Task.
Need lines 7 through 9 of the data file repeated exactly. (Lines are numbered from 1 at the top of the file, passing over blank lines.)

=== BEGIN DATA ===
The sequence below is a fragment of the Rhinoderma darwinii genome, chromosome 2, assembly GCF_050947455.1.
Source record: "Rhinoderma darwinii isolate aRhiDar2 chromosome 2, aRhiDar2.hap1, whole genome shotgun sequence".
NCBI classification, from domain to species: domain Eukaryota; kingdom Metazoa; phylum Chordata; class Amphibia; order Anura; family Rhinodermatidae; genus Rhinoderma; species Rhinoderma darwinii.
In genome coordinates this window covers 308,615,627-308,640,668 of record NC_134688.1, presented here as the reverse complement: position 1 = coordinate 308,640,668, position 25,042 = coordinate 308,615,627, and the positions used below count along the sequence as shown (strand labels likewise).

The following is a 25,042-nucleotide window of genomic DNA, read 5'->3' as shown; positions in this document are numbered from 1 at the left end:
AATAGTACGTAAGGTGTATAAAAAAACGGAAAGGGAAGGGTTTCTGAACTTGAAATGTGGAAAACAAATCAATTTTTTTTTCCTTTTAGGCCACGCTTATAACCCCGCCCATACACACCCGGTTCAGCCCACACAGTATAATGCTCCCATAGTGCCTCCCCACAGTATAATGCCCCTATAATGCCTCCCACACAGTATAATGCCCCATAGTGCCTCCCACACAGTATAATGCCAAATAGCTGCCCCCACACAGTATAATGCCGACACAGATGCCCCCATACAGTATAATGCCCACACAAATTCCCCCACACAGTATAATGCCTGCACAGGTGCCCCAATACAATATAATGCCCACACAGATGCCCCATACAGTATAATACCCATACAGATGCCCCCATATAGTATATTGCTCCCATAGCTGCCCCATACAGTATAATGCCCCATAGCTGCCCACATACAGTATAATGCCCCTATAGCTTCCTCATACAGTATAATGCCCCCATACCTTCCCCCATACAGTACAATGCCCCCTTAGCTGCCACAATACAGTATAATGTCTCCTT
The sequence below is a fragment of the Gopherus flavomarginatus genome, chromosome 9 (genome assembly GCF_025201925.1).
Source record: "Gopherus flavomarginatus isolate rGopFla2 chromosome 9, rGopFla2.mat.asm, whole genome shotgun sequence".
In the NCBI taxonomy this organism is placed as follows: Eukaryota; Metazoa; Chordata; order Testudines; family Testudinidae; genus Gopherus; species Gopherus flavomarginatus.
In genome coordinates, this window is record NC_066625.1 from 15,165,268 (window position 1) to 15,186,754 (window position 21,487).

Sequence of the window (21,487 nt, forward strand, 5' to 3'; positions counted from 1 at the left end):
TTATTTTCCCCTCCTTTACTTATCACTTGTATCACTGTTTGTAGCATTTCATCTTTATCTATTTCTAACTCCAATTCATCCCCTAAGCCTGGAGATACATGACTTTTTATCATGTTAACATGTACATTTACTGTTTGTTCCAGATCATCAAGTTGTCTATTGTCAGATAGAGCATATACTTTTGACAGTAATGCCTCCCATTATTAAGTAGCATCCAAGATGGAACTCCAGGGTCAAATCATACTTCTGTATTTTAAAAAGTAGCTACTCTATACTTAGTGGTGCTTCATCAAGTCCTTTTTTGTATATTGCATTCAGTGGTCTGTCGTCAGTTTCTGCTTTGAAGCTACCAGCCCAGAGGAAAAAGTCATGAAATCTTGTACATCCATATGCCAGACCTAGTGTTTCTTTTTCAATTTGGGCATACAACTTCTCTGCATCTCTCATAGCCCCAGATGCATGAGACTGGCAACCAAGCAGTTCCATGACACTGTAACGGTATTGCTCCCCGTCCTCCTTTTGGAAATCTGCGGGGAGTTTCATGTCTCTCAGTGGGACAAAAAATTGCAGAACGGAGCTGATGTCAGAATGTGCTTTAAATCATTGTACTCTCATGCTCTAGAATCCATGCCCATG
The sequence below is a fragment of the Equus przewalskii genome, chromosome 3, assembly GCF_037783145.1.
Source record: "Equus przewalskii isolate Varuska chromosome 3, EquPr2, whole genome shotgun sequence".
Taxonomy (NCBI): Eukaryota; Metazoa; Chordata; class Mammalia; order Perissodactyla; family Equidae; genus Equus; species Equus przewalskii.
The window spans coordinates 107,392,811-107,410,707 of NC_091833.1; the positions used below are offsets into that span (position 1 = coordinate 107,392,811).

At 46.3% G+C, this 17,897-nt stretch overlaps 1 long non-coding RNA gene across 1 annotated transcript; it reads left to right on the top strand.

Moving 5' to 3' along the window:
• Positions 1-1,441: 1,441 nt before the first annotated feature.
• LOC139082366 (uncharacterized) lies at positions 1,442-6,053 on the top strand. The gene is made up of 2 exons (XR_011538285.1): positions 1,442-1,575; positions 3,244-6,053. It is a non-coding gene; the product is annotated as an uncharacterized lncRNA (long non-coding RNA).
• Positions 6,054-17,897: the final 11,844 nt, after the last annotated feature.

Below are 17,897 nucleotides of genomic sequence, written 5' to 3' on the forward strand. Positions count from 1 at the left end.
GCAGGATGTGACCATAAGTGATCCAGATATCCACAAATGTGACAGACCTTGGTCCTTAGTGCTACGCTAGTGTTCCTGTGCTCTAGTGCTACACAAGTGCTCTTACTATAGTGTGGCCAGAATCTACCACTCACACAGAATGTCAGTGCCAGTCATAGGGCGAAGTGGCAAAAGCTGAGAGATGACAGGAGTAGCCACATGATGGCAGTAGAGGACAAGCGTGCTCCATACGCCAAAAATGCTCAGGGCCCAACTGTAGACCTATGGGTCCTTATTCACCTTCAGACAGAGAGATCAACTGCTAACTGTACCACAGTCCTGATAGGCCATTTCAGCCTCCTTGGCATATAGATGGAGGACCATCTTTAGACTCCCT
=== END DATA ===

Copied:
The sequence below is a fragment of the Gopherus flavomarginatus genome, chromosome 9 (genome assembly GCF_025201925.1).
Source record: "Gopherus flavomarginatus isolate rGopFla2 chromosome 9, rGopFla2.mat.asm, whole genome shotgun sequence".
In the NCBI taxonomy this organism is placed as follows: Eukaryota; Metazoa; Chordata; order Testudines; family Testudinidae; genus Gopherus; species Gopherus flavomarginatus.